The Global Alliance for Project Performance Standards (GAPPS) was formed to provide a neutral platform for bringing together all parties interested in the leadership and management of projects including professional associations, public and private sector organisations and academic institutions.
The impetus for a global approach to the management of projects occurred in 1994 at the annual PMI Symposium in Vancouver, Canada, where there was a meeting of representatives of PMI, IPMA, APM, and the AIPM, at which “… formal cooperation on several global issues, including standards, certification and formation of a global project management organisation or confederation’ were discussed” (Pells, p. ix in Pennypacker, 1996). The following year, 29 countries were represented at a Global Project Management Forum held in association with a PMI® Seminar / Symposia in New Orleans, (Pennypacker, 1996) and the primary topic of interest was the possibility of achieving globally recognised project management standards and certification. Subsequent Global Forums, held in association with project management conferences, continued to address standards and certification but without resulting in any action that would unify development of project management standards and certification frameworks.
In an attempt at achieving progress towards global standards, the International Project Management Association (IPMA) in 1999 initiated a series of Global Working Parties including one focused on Standards. This Working Party met on a number of occasions, usually associated with project management conferences, and interested people from many countries were involved. A number of initiatives were identified, formulated and tracked. One of these was a watching brief to encourage the development of ISO standards for project management and this has since come to fruition in the ISO 21500 standards. Another was the opportunity for development of global performance based standards for project personnel that would complement existing knowledge based standards (such as PMI’s A Guide to the Project Management Body of Knowledge, APM’s Body of Knowledge, IPMA’s International Competence Baseline, and Japan’s Guidebook for Project and Program Management for Enterprise Innovation) and provide a basis for transferability and mutual recognition of project management qualifications.
The development of global performance based standards for project managers, as a joint initiative of governments, professional associations, and corporations, provides an opportunity to:
- Provide a basis for comparison of standards and assessment processes across the spectrum of project based standards.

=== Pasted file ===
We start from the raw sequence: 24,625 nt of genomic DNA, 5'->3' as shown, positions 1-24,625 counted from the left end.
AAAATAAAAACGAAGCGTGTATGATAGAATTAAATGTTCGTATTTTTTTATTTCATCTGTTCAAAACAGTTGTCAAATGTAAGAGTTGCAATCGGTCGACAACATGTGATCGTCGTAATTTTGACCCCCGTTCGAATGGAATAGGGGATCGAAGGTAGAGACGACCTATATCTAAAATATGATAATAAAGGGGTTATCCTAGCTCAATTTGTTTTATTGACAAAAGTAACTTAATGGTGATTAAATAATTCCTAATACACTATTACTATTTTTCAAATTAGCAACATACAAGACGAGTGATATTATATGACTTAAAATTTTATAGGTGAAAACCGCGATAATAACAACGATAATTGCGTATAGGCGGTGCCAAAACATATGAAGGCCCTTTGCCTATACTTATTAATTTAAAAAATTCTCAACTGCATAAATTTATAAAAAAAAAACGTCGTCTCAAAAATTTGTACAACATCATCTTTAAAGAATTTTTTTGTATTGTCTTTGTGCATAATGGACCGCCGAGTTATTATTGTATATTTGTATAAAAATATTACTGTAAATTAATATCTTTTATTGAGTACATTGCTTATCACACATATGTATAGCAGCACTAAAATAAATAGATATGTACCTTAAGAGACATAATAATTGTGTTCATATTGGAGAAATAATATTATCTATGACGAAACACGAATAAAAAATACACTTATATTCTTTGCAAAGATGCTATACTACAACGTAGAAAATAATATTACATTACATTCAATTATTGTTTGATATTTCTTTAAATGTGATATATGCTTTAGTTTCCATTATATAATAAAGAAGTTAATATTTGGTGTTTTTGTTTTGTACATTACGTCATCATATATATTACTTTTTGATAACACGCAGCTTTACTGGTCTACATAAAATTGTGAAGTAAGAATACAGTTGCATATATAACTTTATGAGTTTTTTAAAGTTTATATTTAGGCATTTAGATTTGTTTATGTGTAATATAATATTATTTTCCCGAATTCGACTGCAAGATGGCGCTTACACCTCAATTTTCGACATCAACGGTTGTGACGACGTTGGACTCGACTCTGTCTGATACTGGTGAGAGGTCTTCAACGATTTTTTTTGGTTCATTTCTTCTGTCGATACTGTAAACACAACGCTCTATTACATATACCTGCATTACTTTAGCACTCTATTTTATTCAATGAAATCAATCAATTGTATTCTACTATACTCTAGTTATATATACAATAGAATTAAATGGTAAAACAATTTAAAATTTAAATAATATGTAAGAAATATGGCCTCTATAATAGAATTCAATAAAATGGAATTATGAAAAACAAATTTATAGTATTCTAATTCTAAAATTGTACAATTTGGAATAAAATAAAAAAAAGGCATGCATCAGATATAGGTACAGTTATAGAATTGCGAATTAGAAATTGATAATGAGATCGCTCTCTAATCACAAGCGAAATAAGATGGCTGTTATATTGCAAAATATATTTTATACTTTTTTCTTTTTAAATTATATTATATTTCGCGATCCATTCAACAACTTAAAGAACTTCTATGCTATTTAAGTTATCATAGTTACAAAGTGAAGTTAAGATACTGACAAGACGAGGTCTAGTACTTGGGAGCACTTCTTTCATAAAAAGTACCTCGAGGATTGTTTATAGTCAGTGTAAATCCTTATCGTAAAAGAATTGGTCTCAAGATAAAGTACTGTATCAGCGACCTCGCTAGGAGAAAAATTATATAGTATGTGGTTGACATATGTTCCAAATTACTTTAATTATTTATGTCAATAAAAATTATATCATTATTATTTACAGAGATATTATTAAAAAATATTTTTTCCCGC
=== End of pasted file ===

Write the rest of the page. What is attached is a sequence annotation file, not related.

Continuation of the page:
- Enhance the profile and effectiveness of project management throughout the project management community, both globally and locally.
- Increase support for project management as a field of practice and as an emerging profession.
- Respond directly to the expressed needs of industry.
- Enhance the value and recognition of the performance based standards approach.
The initiative was progressed by development and signing of Memoranda of Understanding (MOUs) to guide cooperation amongst interested parties. A Global Steering Committee meeting was held in London in August 2002. The meeting was attended by representatives of signatories to the MOUs plus industry representatives and was hosted by the Services SETA (Sector Education and Training Authority) of South Africa. The initiative initially functioned under the name Global Performance Based Standards for Project Management Personnel.
The Global Steering Committee decided to fund the initiative by asking each supporting organisation (standards/qualifications organisations, professional associations, educational institutions, and corporations) to become a financial subscriber to cover research, preparation of materials, maintenance of the global standards website, and administrative support. In addition, the Global Steering Committee decided that the initial focus should be on the development of performance based competency standards for project managers. It was agreed that the initiative would be progressed through Working Sessions attended by representatives of subscribing organisations.
For a more detailed history and analysis of the GAPPS see the following publications:
Stretton, A. M. & Crawford, L.H (2014). Bodies of Knowledge and Competency Standards in Project Management. In P.C.Dinsmore & J. Cabanis-Brewin (Eds.), The AMA handbook of project management 4th ed., New York, NY: AMACOM.
Crawford, L.H and Pollack, J. (2008) Developing a Basis for Global Reciprocity: Negotiating Between the Many Standards for Project Management. International Journal of IT Standards & Standardization Research 6 (1):70-84.
Crawford, L.H. (2004) Professional Associations and Global Initiatives. In: Morris, P W G and Pinto, J K (Eds.) The Management of Projects Resource Book, New York: Wiley and Sons
Crawford, L.H. (2004) Global Body of Project Management and Knowledge. In: Morris, P W G and Pinto, J K (Eds.) The Management of Projects Resource Book, New York: Wiley and Sons